Francis restates familiar church teaching, but with a shift in emphasis that is at the heart of his appeal to millions inside and outside the church who have longed for a more open and welcoming Catholic church. The title, “The Joy of the Gospel,” expresses the core message and mission of the church — a personal relationship with God in Jesus Christ, offered freely to all people as the decisive revelation about the meaning of history and authentic human fulfillment.

Pope Francis has personally demonstrated that it is joy that attracts people to the Gospel. He rejects legalism or moralism as effective modes of evangelization. God’s mercy must be paramount if the church is to reach millions of wounded, disoriented or misguided seekers in today’s world. Ministers who have lost touch with their own personal encounter with God must reclaim that intimacy in order to represent the divine face of mercy always turned to the world. The pope reaffirms that the life energy of the church is missionary. We are always to be going outward with the good news we have received. When the church retreats inward to a defensive or self-affirming comfort zone, she ceases to be the church.

The church is most alive at its growing edges, where creativity and enculturation constantly engage the world. Every baptized member is a missionary. To lose the missionary spirit is stop being transformed by Christ, sent by the Father to send us into the world. Francis offers a list of temptations encountered by pastoral workers, from pessimism to ambition or internal conflict, which keep them from evangelizing and being evangelized.

Not surprisingly, the pope devotes a large portion of his text to liturgical preaching, which he likens to a “mother’s conversation” with her children about important beliefs and values. Careful preparation, a sensitive ear to pastoral need and a focus on a personal encounter with Christ are indispensable for effective preaching.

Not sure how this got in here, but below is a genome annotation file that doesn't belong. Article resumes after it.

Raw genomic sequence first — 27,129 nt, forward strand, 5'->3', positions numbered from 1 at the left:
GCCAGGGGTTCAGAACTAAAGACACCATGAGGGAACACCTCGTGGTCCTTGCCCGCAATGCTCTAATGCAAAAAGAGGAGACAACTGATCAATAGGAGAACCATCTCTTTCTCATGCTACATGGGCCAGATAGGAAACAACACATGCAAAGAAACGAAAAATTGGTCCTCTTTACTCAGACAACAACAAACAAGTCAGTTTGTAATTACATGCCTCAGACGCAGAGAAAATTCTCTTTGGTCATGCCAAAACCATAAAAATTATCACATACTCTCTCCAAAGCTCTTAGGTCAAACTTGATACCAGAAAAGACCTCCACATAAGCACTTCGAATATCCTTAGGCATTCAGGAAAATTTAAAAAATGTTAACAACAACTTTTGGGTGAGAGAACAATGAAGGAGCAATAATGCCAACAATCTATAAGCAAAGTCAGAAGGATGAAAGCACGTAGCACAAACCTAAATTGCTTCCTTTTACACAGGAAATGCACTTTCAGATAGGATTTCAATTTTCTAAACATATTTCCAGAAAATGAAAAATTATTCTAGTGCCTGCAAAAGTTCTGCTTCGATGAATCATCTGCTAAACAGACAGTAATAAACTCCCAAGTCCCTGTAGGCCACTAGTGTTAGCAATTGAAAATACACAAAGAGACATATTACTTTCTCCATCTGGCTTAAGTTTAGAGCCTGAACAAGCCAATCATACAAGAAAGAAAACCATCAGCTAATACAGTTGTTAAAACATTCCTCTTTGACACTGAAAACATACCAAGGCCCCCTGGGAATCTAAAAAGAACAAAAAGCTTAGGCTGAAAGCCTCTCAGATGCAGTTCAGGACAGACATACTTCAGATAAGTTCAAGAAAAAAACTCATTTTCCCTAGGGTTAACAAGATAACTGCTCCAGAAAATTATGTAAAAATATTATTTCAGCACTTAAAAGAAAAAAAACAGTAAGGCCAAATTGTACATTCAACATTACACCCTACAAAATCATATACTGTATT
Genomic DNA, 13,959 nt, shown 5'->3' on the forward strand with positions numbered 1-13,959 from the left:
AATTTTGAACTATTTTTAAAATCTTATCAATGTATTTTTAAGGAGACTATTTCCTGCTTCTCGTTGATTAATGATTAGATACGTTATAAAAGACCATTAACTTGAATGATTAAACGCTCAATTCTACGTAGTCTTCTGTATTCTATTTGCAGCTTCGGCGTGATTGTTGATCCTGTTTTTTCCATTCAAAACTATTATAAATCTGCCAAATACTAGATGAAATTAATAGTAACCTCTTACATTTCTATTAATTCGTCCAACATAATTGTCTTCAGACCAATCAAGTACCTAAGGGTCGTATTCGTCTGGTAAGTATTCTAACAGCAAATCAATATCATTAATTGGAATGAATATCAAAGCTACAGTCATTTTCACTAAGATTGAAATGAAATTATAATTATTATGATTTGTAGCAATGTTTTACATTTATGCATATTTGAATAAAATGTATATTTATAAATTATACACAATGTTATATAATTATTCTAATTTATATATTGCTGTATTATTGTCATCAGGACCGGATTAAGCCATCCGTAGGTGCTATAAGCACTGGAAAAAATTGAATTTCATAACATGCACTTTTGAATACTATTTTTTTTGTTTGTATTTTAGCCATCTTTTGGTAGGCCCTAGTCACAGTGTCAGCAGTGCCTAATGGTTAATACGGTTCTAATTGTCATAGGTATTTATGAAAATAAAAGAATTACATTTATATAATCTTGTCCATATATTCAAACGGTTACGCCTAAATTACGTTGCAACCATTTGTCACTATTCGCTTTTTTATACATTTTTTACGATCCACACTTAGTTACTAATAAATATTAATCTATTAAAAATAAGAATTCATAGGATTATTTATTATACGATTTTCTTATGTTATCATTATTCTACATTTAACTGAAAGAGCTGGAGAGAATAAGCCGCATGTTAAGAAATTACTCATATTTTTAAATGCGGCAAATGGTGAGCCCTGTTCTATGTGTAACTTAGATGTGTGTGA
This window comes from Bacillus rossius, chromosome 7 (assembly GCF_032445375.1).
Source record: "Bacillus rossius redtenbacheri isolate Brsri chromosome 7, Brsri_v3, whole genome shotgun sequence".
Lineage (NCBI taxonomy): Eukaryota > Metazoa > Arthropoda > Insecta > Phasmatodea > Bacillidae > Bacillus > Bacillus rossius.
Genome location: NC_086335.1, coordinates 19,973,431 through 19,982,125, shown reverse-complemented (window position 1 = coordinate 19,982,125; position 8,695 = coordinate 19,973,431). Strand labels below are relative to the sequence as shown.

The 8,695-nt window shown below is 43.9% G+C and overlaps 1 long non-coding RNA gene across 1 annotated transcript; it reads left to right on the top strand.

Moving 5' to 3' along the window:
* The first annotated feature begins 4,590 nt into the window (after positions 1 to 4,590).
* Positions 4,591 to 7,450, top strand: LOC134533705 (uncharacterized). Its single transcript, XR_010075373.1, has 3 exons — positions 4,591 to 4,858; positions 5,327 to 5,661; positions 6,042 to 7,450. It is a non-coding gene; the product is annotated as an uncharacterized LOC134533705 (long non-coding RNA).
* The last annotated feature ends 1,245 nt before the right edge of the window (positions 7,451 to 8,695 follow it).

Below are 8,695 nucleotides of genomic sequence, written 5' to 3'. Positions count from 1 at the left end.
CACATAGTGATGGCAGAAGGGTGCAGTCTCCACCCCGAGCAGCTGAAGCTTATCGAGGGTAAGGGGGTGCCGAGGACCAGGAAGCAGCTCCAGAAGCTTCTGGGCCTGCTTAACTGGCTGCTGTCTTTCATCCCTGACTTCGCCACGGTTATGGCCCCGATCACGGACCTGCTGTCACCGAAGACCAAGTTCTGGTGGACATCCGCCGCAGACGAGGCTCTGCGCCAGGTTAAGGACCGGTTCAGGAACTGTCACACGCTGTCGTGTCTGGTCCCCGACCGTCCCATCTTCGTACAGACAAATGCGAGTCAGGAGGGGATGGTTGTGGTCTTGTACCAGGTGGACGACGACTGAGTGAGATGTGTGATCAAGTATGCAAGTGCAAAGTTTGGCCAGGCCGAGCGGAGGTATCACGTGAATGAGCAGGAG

At this point in the document, the pope takes up the social dimension of evangelization. The Gospel’s spiritual ideals must be applied to social, political and economic systems. Salvation is not just about heaven but about human rights and dignity in this world. Therefore, the church cannot ignore or be complicit with systems of wealth and power based on structural injustice and inequality that divide the human community into sectors of immense wealth and privilege for the few built on exploitation and poverty for the majority, or that degrade the planet, which belongs to everyone and to future generations.

While the pope does not advance specific solutions or favor any one ideological approach to solving these interlocking problems, he does offer a set of principles to guide the process of dialogue toward needed change. His principles favor collaboration over competition, long-term community assessment and programs over global grand schemes, the common good over all other considerations and, always as starting point and goal, the protection of human dignity for all people, especially the most vulnerable. There is no other path toward peace and security.

Addressing these critical global challenges inevitably touches on the need for dialogue between science and religion, among Christian communions and all major religions and other proponents of human development. The goal, the pope says, is not surface or syncretic agreement, but a dynamic unity among diverse voices bringing forward their wisdom and experience. For the church, this means proclaiming Jesus Christ as the model for human fulfillment and divine destiny. Jesus reveals God and God’s intentions for the world. Evangelization must demonstrate the truth of this belief by producing Christians filled with joy and capable of practicing what they preach in service and reconciliation.

Pope Francis has publicly mused about his own mortality, giving himself perhaps three years as pope before he dies or retires. His leadership has diffused authority and responsibility for sharing the Gospel to every member of the church. His example of humility and compassion for the poor and suffering has proved a precious sign to the church, challenging all of us to use these next years in our brief lives to grow in Christ, accept our own missionary identity and make our lives models of the joy of the Gospel.